In other embodiments, predetermined patterns of projections on a second (i.e., opposite) side of the optical disc 10′ may be configured such that the projections may or may not be aligned with the second type projections on the first side of the optical disc 10′. In additional embodiments, the height of the projections on the second side is chosen to maximize the protection of the disc surface 18 and to minimize interference during loading into CD player, for example. In yet other embodiments, the projections on the second side 18 of the optical disc 10′ may or may not to have a flat surface at the contact point with an external surface and may be configured to enhance aerodynamics. In yet other embodiments, the projections on the first side of the optical disc 10′ may align with projections on the second side of the optical disc 10′. In yet other embodiments, the projections on the first side of the optical disc may or may not align with the projections on the second side of the optical disc 10′. In each embodiment, the sum total of the optical disc thickness, which includes the height of first type projections on the first side of the optical disc 10′ combined with the height of projections on the second side of the optical disc 10′, must remain compatible with the opening of slot load drives.
The optical disc reader 46 includes an optical disc drive 48 comprised of a motor 50 for rotating the optical disc 10′ about an axis 52 containing its center, a platen 54, and a cylindrical spindle 56 that is sized to accommodate the inner periphery (not shown) of the optical disc 10′. The disc drive 48 also includes spring-loaded tabs 58 that force the optical disc 10′ against the platen 54 at the clamping region 30, thereby securing the optical disc 10′ during playback. The optical disc reader 46 also includes a disc cradle 60 and housing 62, which are shown in cross-section for clarity. As illustrated in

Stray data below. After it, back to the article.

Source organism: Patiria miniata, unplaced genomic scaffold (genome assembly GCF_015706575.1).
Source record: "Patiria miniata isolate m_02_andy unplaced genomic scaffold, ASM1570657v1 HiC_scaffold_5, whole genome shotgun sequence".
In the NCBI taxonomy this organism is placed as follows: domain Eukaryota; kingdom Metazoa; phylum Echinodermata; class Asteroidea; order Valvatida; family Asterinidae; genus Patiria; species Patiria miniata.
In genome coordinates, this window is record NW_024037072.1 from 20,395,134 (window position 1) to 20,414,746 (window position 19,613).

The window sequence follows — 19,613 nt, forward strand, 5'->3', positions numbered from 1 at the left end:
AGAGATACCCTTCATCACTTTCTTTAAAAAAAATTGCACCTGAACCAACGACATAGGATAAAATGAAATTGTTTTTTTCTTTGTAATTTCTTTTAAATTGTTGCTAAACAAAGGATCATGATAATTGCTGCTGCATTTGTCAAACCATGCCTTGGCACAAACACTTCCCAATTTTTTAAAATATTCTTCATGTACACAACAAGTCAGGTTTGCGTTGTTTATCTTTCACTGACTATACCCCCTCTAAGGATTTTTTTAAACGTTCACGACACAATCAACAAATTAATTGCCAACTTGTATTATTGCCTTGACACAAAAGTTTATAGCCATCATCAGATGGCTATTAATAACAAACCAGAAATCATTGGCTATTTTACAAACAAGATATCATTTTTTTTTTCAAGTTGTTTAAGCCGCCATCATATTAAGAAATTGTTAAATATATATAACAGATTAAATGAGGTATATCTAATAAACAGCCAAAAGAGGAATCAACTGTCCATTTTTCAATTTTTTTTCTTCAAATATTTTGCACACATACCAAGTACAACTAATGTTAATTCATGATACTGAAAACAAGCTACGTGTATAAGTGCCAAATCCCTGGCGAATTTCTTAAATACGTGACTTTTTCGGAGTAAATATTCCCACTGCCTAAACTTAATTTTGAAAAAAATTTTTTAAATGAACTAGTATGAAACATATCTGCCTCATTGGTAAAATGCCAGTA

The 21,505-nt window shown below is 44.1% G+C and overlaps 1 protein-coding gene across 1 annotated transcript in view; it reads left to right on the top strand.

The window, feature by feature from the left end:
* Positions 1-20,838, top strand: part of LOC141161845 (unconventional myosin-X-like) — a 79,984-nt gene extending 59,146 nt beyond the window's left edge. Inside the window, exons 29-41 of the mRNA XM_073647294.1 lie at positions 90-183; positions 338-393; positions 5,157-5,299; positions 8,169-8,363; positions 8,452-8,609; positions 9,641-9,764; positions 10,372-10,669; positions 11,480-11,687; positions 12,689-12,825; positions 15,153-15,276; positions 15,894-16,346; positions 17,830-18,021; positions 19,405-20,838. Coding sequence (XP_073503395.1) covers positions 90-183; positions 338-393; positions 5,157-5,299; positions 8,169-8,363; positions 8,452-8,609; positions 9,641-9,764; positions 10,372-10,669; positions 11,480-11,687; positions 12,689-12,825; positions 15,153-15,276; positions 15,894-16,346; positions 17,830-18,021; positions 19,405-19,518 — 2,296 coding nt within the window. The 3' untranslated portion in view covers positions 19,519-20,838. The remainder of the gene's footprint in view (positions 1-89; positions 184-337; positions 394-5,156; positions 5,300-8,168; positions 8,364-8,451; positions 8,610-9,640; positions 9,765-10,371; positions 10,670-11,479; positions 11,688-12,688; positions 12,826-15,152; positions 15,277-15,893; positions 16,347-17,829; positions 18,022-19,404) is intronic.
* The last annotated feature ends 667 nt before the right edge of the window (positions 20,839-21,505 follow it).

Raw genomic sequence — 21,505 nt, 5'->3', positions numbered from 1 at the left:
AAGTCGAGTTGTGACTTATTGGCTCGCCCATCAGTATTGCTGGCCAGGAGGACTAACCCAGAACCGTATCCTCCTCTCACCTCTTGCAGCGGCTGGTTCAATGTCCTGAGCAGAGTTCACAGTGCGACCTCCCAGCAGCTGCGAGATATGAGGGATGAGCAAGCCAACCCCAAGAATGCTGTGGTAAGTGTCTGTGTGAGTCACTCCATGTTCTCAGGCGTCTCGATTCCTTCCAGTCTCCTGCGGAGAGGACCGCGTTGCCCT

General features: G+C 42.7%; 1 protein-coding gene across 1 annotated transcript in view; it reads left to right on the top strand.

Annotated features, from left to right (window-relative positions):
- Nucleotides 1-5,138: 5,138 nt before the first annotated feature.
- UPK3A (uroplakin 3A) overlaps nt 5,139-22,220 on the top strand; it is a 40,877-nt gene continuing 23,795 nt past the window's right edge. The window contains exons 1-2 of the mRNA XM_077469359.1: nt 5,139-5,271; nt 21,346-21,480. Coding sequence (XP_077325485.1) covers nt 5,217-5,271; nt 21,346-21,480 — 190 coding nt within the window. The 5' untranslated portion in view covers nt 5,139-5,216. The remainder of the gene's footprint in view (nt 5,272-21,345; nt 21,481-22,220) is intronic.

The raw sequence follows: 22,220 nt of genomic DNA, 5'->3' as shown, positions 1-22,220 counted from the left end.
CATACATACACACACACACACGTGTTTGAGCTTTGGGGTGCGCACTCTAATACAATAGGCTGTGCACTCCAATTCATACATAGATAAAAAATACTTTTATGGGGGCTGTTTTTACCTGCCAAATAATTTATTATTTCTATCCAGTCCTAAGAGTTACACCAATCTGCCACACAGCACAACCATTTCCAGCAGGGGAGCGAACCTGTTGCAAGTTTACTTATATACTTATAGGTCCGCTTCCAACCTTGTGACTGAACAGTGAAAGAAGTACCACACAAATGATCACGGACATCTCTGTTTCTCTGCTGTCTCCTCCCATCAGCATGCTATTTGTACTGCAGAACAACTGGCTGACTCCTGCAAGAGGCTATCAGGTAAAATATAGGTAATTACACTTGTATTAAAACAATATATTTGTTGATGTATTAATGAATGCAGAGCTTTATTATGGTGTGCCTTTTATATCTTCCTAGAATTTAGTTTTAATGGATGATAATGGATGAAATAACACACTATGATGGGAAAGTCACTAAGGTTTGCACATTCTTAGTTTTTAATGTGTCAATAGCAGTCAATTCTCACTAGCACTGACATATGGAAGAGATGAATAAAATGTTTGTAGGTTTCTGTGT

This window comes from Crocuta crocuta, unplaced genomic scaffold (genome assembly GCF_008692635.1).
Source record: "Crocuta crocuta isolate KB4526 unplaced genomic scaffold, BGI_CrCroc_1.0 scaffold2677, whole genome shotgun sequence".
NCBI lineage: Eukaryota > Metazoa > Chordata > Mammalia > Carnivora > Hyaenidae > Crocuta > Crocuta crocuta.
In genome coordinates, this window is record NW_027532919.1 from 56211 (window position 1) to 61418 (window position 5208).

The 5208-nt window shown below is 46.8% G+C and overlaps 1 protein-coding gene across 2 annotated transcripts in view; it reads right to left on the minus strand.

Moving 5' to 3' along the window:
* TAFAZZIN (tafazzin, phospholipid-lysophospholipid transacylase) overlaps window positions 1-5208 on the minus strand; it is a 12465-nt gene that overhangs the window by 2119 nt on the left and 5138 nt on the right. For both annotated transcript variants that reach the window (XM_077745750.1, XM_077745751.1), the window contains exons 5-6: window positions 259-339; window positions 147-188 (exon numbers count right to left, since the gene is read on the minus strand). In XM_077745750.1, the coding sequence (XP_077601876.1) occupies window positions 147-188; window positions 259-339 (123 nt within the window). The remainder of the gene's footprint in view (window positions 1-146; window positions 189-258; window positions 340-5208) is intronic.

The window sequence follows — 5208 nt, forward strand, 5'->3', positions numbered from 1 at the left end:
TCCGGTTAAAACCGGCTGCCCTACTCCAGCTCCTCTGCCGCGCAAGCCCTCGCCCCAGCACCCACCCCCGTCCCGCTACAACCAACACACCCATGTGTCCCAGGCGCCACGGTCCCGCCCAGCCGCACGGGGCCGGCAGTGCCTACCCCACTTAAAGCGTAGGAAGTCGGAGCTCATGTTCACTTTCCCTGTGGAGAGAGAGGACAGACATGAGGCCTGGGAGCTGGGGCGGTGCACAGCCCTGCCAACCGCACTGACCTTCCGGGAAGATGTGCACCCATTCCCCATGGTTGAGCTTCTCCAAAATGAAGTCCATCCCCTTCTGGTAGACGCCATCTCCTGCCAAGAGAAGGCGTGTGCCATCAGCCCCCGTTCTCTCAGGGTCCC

The projections 12, 12′, 14 illustrated in the various figures may be provided on the optical disc in various ways. For example, the projections 12, 12′, 14 may be formed during the fabrication of the optical disc 10, 10′ using, for example, injection molding, thermoset/thermoplastic liquid polymer, decals, and/or self-adhesion stock, and the like. In addition, the projections 12, 12′, 14 or embossments may be applied to an optical disc 10, 10′ following its fabrication by displacing original material from the optical disc using, for example, hot stamping, and the like. Additionally, some additional material may be added to the optical disc after fabrication using, for example, adhesive bonding, thermal welding, friction bonding, and or interference bonding, and the like. In some embodiments, the projections 12, 12′, 14 may be applied as thermosetting or thermoplastic liquid polymers that solidify through chemical cross-linking or cooling. In other embodiments, the projections 12, 12′, 14 can be applied as decals or similar self-adhesive stock material. When applied after fabrication of the optical disc 10, 10′, the projections 12, 12′, 14 may be supplied in kits that can be applied by users of optical discs.
It should be understood that the above description is intended to be illustrative and not limiting. Many embodiments will be apparent to those of skill in the art upon reading the above description. Therefore, the scope of the invention should be determined, not with reference to the above description, but instead with reference to the appended claims, along with the full scope of equivalents to which such claims are entitled. The disclosures of all patents, articles and references, including patent applications and publications, if any, are incorporated herein by reference in their entirety and for all purposes.